The Epic Games Store, the best competitor to Valve’s Steam for PC gaming, is continuing the trend of offering top tier games for free. This week’s offerings are Abzu and Rising Storm 2: Vietnam, which aren’t necessarily on the same level as GTA V or Rocket League but are still pretty solid titles to pick up for free.

From developer Giant Squid Studios, Abzu is an underwater adventure game where players solve puzzles and unlock new areas in a linear path. While it isn’t an open-world, procedurally-generated exploration game, this is still an expansive game with a large number of things to see and interact with in each area.

The story has some depth to it, with the player character tasked with revitalizing the oceans after waking up floating in the ocean. The moment-to-moment gameplay is more in line with something like underwater Tomb Raider than Minecraft. Each area is crafted and built very specifically, with a puzzle of some kind that needs to be solved to move forward.

While that isn’t a bad thing, there’s very little replay value here for anyone looking for something to play over and over unless you’re trying to pick up every hidden collectible. The game is gorgeous and tells a beautiful story, but it’s no Red Dead Redemption.

All in all, a very good game to pick up if you’re looking for a game to spend a weekend on, especially for free.

Epic’s other free offering is Antimatter Games and Tripwire Interactive’s Rising Storm 2: Vietnam. Released in 2017, it’s a tactical first-person shooter for PC.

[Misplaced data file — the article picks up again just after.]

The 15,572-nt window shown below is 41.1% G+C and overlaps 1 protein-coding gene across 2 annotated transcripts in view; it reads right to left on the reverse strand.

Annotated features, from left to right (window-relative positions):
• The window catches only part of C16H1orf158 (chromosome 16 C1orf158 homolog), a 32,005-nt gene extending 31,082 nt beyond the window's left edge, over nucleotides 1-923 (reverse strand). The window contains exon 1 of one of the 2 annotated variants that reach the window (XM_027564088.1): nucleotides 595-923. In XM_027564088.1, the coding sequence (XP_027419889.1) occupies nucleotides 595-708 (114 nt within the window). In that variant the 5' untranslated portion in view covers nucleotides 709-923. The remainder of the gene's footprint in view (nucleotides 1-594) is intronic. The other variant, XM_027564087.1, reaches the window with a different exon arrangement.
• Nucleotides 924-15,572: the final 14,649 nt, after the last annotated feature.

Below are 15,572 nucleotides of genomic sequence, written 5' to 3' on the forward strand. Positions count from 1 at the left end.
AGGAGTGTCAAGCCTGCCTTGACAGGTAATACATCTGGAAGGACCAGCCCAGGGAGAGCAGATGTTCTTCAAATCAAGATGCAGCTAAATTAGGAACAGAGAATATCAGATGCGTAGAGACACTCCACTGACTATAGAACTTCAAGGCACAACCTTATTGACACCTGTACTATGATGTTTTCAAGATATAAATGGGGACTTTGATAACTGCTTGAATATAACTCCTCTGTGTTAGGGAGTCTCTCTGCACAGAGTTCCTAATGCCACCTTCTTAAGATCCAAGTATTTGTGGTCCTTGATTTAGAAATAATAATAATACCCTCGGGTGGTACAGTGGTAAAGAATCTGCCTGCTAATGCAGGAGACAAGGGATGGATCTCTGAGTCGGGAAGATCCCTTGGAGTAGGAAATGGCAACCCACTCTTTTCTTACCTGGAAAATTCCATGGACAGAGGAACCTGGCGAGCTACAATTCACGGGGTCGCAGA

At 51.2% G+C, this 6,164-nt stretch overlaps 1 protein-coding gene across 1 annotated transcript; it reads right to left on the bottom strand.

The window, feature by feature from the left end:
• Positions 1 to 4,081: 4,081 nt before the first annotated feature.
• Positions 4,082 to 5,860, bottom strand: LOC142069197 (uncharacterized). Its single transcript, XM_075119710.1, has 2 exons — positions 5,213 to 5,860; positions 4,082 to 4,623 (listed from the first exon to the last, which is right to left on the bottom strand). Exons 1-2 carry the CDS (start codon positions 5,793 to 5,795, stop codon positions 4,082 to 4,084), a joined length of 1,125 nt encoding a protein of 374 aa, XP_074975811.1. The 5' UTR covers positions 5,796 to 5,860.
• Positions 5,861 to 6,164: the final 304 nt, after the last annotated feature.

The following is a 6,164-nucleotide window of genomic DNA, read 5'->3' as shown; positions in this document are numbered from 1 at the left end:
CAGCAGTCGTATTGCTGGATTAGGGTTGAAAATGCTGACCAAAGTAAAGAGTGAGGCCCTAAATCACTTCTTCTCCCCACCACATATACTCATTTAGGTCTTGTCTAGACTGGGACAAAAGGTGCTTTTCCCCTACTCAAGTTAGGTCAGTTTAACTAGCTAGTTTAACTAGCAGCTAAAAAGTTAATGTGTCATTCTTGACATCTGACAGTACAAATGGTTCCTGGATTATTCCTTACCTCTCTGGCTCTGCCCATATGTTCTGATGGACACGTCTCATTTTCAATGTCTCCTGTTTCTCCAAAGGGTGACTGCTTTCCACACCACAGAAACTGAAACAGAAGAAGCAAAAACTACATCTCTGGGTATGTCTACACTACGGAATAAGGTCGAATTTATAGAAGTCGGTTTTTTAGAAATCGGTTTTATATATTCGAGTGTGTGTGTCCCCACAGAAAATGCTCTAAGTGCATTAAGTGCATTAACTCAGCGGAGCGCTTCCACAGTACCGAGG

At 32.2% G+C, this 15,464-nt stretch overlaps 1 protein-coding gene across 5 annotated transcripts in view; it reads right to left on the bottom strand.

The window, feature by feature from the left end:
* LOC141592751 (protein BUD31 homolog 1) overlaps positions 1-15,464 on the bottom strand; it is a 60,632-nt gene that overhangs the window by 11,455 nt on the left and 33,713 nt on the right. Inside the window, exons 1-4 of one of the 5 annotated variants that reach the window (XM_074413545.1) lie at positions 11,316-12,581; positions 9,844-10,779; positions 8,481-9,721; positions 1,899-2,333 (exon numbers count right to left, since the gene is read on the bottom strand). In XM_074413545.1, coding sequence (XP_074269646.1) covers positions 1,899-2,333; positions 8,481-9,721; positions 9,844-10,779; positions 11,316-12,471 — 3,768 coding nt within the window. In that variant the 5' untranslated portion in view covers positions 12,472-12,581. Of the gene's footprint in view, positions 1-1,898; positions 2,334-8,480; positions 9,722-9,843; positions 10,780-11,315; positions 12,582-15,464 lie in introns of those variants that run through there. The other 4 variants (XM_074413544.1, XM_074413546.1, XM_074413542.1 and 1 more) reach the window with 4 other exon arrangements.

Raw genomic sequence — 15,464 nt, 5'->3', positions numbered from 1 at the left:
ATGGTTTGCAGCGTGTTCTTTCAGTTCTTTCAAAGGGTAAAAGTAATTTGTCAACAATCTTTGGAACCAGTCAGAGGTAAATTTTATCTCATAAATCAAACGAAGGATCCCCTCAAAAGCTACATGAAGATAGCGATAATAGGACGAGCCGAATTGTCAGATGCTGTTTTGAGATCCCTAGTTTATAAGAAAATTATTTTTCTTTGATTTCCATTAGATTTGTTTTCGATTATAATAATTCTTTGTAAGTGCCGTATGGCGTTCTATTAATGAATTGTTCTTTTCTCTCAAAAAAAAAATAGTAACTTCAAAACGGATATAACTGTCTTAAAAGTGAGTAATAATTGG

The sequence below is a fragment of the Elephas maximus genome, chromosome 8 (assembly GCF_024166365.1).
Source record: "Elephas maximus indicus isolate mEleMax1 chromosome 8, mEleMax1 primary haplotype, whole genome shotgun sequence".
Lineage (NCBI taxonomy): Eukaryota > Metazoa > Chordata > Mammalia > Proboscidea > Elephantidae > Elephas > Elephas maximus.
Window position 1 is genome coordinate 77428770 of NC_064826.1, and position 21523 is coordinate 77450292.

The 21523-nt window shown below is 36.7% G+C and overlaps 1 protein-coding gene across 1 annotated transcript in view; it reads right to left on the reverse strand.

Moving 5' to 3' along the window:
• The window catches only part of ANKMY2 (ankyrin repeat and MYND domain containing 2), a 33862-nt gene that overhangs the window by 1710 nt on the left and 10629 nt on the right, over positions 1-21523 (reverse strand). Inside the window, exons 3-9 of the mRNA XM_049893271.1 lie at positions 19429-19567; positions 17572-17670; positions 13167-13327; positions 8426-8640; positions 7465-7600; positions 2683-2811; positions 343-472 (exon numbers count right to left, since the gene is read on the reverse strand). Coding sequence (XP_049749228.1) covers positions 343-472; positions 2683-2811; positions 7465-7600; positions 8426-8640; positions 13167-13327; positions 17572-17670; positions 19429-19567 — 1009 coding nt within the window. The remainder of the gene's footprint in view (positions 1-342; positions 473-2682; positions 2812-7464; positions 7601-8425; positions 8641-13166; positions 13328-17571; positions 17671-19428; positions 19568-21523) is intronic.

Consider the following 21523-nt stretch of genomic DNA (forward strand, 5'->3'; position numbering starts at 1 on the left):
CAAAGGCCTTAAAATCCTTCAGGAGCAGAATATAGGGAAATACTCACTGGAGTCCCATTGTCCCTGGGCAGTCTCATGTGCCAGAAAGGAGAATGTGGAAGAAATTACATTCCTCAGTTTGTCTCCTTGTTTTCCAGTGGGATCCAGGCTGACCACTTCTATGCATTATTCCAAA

Unlike FPS games like Call of Duty or Rainbow Six: Siege, Rising Storm 2 emphasizes playing for the team as opposed to playing for a higher kill/death ratio. The game plays into more realistic mechanics and combat, so anyone hoping to one-man army the entire enemy team with a pistol and grenade will have to look elsewhere.

Rising Storm 2: Vietnam has a wide array of customization for both player character but also weapon and munition variation as well. It also features a new squad system that rewards players for staying close to their squadmates, which is a good thing to incentivize given the multiplayer’s massive 64 player maps.

Of course, there are downsides. The game only has three multiplayer modes and a campaign, which is a lot given the size and length of the average match, means that if you get tired of what’s on offer here, you don’t really have a lot of options. The campaign, while telling a story, is essentially just one of the game’s multiplayer modes with AI as opposed to real players.

The game also has a relatively steep learning curve, even for veterans of other games in the franchise. While there’s plenty to enjoy here, don’t expect to pick it up quickly.

I don’t know how Epic does it, but there free offerings continue to be miles ahead of what we’re seeing on other platforms except for maybe the PlayStation Store, but Epic changes its lineup every week, where most others only see that rotation once a month. Regardless of the reason though, Epic continues to be my go-to for free games, and I don’t see that changing unless Steam, Xbox, and PlayStation seriously shift their attitude on free games.

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